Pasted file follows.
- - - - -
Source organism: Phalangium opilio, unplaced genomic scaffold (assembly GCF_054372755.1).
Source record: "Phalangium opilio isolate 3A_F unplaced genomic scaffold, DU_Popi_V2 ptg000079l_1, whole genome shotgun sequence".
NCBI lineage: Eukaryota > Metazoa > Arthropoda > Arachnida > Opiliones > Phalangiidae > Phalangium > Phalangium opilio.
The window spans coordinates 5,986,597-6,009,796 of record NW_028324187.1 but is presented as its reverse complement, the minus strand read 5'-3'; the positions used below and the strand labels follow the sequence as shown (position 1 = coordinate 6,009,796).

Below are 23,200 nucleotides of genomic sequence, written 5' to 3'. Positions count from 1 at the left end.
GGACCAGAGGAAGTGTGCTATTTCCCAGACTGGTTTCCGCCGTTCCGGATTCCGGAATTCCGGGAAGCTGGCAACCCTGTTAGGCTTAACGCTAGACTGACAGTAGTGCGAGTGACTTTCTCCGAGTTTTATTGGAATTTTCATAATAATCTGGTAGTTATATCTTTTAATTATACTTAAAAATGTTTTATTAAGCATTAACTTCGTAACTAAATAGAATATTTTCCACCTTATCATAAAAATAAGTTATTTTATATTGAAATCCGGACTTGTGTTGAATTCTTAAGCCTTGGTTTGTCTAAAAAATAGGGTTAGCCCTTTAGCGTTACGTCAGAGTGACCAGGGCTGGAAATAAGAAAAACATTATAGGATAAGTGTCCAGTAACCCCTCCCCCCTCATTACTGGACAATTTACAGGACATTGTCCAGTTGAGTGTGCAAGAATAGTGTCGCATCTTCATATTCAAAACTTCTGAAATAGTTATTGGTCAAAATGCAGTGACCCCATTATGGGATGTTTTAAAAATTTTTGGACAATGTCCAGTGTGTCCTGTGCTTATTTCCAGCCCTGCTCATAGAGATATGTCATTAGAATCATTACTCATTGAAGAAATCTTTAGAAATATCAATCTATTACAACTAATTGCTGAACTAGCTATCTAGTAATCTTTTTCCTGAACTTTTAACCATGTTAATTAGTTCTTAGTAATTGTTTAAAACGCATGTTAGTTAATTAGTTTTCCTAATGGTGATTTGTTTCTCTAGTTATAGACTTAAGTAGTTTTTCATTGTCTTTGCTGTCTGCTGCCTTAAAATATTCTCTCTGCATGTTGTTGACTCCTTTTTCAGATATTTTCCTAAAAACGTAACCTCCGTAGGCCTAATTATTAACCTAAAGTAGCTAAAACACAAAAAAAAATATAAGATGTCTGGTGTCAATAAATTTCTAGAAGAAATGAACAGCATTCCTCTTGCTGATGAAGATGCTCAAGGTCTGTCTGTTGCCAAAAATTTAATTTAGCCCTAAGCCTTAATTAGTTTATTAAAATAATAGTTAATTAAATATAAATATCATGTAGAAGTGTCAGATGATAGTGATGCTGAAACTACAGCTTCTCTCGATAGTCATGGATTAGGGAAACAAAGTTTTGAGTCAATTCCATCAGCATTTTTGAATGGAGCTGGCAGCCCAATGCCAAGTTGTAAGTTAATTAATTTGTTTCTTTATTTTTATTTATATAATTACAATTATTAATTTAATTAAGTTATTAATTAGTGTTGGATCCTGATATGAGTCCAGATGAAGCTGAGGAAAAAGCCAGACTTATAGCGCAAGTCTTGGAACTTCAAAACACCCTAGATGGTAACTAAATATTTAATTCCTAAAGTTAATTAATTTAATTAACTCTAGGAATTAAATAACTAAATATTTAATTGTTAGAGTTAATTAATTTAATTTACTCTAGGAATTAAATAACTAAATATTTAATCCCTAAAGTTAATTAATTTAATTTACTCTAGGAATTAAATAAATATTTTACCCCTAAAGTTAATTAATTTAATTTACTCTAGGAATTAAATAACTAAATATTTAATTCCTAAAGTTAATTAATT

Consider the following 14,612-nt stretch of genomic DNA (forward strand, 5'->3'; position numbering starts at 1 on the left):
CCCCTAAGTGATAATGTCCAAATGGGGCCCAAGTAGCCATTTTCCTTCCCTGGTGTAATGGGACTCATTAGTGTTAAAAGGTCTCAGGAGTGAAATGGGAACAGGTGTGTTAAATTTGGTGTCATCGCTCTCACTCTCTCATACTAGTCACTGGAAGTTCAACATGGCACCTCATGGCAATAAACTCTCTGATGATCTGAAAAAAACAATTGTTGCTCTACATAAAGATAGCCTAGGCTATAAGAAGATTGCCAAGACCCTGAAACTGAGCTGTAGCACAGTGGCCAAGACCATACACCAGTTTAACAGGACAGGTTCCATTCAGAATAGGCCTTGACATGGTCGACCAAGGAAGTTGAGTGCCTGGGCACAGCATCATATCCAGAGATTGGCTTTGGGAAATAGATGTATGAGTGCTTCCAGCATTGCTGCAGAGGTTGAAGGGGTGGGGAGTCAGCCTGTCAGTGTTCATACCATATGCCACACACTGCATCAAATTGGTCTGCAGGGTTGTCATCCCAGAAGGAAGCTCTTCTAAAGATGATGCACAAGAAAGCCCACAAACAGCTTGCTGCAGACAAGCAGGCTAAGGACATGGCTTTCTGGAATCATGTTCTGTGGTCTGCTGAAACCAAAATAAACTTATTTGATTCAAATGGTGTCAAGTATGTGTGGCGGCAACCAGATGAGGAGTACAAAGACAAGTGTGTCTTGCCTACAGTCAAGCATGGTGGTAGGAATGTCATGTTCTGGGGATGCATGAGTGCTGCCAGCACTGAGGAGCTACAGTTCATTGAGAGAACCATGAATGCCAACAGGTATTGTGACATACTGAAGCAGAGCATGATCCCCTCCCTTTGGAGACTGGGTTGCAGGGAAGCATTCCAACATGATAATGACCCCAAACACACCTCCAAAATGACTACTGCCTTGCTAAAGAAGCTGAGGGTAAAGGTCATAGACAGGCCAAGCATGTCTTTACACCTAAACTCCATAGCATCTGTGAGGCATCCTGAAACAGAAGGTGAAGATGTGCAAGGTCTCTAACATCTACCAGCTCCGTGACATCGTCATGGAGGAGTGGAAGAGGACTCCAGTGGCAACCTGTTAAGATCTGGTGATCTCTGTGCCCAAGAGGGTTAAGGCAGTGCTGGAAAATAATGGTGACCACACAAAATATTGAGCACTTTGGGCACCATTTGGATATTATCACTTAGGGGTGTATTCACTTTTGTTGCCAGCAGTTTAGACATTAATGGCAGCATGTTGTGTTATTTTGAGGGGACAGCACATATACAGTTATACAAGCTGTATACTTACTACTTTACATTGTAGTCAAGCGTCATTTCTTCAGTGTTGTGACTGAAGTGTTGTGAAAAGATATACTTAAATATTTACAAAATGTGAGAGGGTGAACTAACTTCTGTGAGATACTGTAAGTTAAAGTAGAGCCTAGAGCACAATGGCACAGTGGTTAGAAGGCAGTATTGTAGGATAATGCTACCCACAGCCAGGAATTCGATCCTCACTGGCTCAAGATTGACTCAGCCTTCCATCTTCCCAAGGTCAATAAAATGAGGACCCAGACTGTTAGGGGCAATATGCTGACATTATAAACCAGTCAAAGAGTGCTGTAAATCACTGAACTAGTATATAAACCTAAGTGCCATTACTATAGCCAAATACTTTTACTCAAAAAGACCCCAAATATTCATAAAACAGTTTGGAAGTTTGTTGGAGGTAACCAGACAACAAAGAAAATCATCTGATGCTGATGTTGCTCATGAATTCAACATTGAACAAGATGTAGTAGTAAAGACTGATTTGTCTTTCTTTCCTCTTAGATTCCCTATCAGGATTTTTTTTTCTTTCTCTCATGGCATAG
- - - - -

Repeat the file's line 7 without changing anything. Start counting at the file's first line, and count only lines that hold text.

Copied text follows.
Consider the following 14,612-nt stretch of genomic DNA (forward strand, 5'->3'; position numbering starts at 1 on the left):